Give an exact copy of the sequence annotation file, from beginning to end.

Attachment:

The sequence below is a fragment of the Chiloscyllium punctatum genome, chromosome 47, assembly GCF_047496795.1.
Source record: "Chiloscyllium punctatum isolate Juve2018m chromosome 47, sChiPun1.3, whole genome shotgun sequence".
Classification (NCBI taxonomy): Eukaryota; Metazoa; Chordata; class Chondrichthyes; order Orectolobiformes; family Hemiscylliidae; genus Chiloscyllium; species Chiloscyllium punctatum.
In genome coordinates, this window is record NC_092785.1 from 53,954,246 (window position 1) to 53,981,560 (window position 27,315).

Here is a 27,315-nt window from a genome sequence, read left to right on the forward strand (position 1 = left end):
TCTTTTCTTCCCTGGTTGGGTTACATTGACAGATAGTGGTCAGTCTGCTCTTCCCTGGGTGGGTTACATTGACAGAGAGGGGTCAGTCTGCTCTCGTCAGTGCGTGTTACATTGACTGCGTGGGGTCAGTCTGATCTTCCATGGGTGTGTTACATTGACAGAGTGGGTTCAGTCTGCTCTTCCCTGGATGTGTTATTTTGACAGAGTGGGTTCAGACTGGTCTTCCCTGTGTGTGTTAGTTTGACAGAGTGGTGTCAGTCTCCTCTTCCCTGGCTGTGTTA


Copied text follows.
The sequence below is a fragment of the Chiloscyllium punctatum genome, chromosome 47, assembly GCF_047496795.1.
Source record: "Chiloscyllium punctatum isolate Juve2018m chromosome 47, sChiPun1.3, whole genome shotgun sequence".
Classification (NCBI taxonomy): Eukaryota; Metazoa; Chordata; class Chondrichthyes; order Orectolobiformes; family Hemiscylliidae; genus Chiloscyllium; species Chiloscyllium punctatum.
In genome coordinates, this window is record NC_092785.1 from 53,954,246 (window position 1) to 53,981,560 (window position 27,315).

Here is a 27,315-nt window from a genome sequence, read left to right on the forward strand (position 1 = left end):
TCTTTTCTTCCCTGGTTGGGTTACATTGACAGATAGTGGTCAGTCTGCTCTTCCCTGGGTGGGTTACATTGACAGAGAGGGGTCAGTCTGCTCTCGTCAGTGCGTGTTACATTGACTGCGTGGGGTCAGTCTGATCTTCCATGGGTGTGTTACATTGACAGAGTGGGTTCAGTCTGCTCTTCCCTGGATGTGTTATTTTGACAGAGTGGGTTCAGACTGGTCTTCCCTGTGTGTGTTAGTTTGACAGAGTGGTGTCAGTCTCCTCTTCCCTGGCTGTGTTA